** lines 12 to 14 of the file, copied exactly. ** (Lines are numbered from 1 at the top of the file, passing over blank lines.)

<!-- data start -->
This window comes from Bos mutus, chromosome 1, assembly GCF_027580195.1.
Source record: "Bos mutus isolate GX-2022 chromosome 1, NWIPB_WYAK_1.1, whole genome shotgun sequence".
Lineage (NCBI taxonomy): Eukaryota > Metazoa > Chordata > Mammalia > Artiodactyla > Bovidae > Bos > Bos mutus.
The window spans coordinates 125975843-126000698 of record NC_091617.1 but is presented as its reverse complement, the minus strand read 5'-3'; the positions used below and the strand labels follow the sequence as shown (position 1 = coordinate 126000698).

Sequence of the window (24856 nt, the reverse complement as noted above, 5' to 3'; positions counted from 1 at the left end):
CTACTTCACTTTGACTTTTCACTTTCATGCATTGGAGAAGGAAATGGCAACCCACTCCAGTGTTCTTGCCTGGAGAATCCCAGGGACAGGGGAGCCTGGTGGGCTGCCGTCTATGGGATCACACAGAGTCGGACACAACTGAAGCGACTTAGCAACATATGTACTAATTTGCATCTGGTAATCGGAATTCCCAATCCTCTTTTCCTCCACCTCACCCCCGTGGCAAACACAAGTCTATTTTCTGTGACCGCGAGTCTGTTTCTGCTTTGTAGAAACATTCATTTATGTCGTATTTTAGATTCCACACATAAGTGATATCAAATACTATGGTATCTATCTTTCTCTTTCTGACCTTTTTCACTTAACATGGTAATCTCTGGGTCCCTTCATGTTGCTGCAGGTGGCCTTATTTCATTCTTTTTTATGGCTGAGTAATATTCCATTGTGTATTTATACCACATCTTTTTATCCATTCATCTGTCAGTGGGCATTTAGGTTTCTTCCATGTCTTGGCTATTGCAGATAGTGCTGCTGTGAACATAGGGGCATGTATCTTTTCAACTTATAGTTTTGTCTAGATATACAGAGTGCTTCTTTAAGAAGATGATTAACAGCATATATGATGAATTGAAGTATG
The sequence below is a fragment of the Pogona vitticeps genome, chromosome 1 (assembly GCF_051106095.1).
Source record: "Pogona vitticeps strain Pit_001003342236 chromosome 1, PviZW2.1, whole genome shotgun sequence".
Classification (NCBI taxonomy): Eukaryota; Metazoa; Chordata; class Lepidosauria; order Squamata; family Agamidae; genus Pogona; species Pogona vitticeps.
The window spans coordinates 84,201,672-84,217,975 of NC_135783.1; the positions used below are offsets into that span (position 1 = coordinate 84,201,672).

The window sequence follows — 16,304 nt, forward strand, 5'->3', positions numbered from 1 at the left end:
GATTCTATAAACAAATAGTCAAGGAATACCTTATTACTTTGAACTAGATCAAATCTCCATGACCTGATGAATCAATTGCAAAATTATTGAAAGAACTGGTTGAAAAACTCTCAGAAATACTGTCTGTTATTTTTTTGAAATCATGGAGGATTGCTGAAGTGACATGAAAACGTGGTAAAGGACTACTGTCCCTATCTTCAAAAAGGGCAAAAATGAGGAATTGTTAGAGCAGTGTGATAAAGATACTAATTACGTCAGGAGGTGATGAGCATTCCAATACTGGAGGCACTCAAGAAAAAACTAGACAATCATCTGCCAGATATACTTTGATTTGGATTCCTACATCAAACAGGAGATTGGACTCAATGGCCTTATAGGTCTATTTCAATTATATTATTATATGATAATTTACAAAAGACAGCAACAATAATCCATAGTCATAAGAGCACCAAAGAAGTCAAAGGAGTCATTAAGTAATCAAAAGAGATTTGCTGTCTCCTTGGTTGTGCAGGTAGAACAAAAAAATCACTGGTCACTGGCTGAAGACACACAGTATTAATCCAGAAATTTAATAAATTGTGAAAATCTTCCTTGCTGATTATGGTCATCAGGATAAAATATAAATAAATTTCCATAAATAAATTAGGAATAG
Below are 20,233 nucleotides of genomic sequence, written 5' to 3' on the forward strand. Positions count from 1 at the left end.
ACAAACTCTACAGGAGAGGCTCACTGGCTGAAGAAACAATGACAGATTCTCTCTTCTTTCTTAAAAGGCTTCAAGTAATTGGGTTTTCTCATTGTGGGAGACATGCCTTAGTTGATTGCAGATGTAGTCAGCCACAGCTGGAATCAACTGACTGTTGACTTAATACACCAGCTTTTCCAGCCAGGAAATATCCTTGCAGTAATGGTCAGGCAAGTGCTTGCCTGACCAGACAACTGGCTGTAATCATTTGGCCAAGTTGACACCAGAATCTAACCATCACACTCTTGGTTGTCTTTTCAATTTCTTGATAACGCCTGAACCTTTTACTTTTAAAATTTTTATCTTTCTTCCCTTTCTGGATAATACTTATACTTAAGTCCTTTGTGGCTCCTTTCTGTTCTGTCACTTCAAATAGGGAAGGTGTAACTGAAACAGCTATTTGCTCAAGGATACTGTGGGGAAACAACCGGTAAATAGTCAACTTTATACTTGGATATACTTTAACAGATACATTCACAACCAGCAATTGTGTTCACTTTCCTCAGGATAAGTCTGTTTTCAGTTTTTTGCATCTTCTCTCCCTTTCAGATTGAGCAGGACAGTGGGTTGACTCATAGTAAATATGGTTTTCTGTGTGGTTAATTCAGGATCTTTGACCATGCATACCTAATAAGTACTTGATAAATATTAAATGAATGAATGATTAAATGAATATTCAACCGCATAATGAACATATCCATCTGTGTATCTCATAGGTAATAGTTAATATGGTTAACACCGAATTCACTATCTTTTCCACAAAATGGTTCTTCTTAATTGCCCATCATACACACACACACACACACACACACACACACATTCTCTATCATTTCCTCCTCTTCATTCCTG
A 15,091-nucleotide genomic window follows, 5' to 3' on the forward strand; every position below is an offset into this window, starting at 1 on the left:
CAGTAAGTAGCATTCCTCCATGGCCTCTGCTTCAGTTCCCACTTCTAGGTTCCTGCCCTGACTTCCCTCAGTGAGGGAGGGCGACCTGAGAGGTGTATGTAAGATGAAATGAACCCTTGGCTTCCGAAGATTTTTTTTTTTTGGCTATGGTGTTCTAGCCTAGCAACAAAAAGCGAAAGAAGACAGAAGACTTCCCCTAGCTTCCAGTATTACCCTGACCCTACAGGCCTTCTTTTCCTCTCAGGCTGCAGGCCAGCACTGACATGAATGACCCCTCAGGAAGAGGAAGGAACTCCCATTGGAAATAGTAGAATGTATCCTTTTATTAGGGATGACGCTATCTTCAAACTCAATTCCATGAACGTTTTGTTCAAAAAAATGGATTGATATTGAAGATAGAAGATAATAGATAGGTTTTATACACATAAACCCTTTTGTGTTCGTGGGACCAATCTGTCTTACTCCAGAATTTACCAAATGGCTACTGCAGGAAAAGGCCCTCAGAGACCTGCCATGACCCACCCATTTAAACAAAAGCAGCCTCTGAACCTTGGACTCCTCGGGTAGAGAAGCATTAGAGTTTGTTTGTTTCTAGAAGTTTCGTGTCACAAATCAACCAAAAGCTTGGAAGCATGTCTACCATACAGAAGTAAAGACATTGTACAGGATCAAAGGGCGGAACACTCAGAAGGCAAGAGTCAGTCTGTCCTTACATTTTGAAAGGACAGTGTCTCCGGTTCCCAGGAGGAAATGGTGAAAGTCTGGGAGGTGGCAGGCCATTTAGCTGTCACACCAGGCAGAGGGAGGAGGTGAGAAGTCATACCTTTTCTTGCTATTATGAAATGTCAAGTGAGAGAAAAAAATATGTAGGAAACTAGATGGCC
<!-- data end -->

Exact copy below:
GATTCTATAAACAAATAGTCAAGGAATACCTTATTACTTTGAACTAGATCAAATCTCCATGACCTGATGAATCAATTGCAAAATTATTGAAAGAACTGGTTGAAAAACTCTCAGAAATACTGTCTGTTATTTTTTTGAAATCATGGAGGATTGCTGAAGTGACATGAAAACGTGGTAAAGGACTACTGTCCCTATCTTCAAAAAGGGCAAAAATGAGGAATTGTTAGAGCAGTGTGATAAAGATACTAATTACGTCAGGAGGTGATGAGCATTCCAATACTGGAGGCACTCAAGAAAAAACTAGACAATCATCTGCCAGATATACTTTGATTTGGATTCCTACATCAAACAGGAGATTGGACTCAATGGCCTTATAGGTCTATTTCAATTATATTATTATATGATAATTTACAAAAGACAGCAACAATAATCCATAGTCATAAGAGCACCAAAGAAGTCAAAGGAGTCATTAAGTAATCAAAAGAGATTTGCTGTCTCCTTGGTTGTGCAGGTAGAACAAAAAAATCACTGGTCACTGGCTGAAGACACACAGTATTAATCCAGAAATTTAATAAATTGTGAAAATCTTCCTTGCTGATTATGGTCATCAGGATAAAATATAAATAAATTTCCATAAATAAATTAGGAATAG
Below are 20,233 nucleotides of genomic sequence, written 5' to 3' on the forward strand. Positions count from 1 at the left end.
ACAAACTCTACAGGAGAGGCTCACTGGCTGAAGAAACAATGACAGATTCTCTCTTCTTTCTTAAAAGGCTTCAAGTAATTGGGTTTTCTCATTGTGGGAGACATGCCTTAGTTGATTGCAGATGTAGTCAGCCACAGCTGGAATCAACTGACTGTTGACTTAATACACCAGCTTTTCCAGCCAGGAAATATCCTTGCAGTAATGGTCAGGCAAGTGCTTGCCTGACCAGACAACTGGCTGTAATCATTTGGCCAAGTTGACACCAGAATCTAACCATCACACTCTTGGTTGTCTTTTCAATTTCTTGATAACGCCTGAACCTTTTACTTTTAAAATTTTTATCTTTCTTCCCTTTCTGGATAATACTTATACTTAAGTCCTTTGTGGCTCCTTTCTGTTCTGTCACTTCAAATAGGGAAGGTGTAACTGAAACAGCTATTTGCTCAAGGATACTGTGGGGAAACAACCGGTAAATAGTCAACTTTATACTTGGATATACTTTAACAGATACATTCACAACCAGCAATTGTGTTCACTTTCCTCAGGATAAGTCTGTTTTCAGTTTTTTGCATCTTCTCTCCCTTTCAGATTGAGCAGGACAGTGGGTTGACTCATAGTAAATATGGTTTTCTGTGTGGTTAATTCAGGATCTTTGACCATGCATACCTAATAAGTACTTGATAAATATTAAATGAATGAATGATTAAATGAATATTCAACCGCATAATGAACATATCCATCTGTGTATCTCATAGGTAATAGTTAATATGGTTAACACCGAATTCACTATCTTTTCCACAAAATGGTTCTTCTTAATTGCCCATCATACACACACACACACACACACACACACACACATTCTCTATCATTTCCTCCTCTTCATTCCTG